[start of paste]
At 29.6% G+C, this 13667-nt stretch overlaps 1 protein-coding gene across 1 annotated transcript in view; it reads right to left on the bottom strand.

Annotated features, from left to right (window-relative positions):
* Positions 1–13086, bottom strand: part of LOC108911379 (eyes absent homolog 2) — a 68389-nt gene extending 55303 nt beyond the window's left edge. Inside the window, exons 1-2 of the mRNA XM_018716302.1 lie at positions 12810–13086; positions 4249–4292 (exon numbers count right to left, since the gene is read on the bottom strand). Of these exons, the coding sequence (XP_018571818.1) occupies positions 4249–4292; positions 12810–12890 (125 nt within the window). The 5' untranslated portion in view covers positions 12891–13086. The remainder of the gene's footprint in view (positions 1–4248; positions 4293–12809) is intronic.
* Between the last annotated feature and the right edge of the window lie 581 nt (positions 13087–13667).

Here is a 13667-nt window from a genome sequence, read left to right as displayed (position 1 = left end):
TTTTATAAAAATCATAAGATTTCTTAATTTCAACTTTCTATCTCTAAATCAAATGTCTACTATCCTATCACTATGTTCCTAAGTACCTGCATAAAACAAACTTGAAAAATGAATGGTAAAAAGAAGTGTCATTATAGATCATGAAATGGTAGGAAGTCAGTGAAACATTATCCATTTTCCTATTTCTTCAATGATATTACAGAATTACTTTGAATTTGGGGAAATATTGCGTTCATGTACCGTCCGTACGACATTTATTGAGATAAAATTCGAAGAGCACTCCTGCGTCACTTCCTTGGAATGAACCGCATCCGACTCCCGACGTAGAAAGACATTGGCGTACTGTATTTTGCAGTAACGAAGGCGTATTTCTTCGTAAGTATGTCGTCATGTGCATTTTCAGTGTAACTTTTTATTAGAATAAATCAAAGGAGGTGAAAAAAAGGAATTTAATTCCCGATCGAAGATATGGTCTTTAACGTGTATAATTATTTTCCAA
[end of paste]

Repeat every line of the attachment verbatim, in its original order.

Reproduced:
At 29.6% G+C, this 13667-nt stretch overlaps 1 protein-coding gene across 1 annotated transcript in view; it reads right to left on the bottom strand.

Annotated features, from left to right (window-relative positions):
* Positions 1–13086, bottom strand: part of LOC108911379 (eyes absent homolog 2) — a 68389-nt gene extending 55303 nt beyond the window's left edge. Inside the window, exons 1-2 of the mRNA XM_018716302.1 lie at positions 12810–13086; positions 4249–4292 (exon numbers count right to left, since the gene is read on the bottom strand). Of these exons, the coding sequence (XP_018571818.1) occupies positions 4249–4292; positions 12810–12890 (125 nt within the window). The 5' untranslated portion in view covers positions 12891–13086. The remainder of the gene's footprint in view (positions 1–4248; positions 4293–12809) is intronic.
* Between the last annotated feature and the right edge of the window lie 581 nt (positions 13087–13667).

Here is a 13667-nt window from a genome sequence, read left to right as displayed (position 1 = left end):
TTTTATAAAAATCATAAGATTTCTTAATTTCAACTTTCTATCTCTAAATCAAATGTCTACTATCCTATCACTATGTTCCTAAGTACCTGCATAAAACAAACTTGAAAAATGAATGGTAAAAAGAAGTGTCATTATAGATCATGAAATGGTAGGAAGTCAGTGAAACATTATCCATTTTCCTATTTCTTCAATGATATTACAGAATTACTTTGAATTTGGGGAAATATTGCGTTCATGTACCGTCCGTACGACATTTATTGAGATAAAATTCGAAGAGCACTCCTGCGTCACTTCCTTGGAATGAACCGCATCCGACTCCCGACGTAGAAAGACATTGGCGTACTGTATTTTGCAGTAACGAAGGCGTATTTCTTCGTAAGTATGTCGTCATGTGCATTTTCAGTGTAACTTTTTATTAGAATAAATCAAAGGAGGTGAAAAAAAGGAATTTAATTCCCGATCGAAGATATGGTCTTTAACGTGTATAATTATTTTCCAA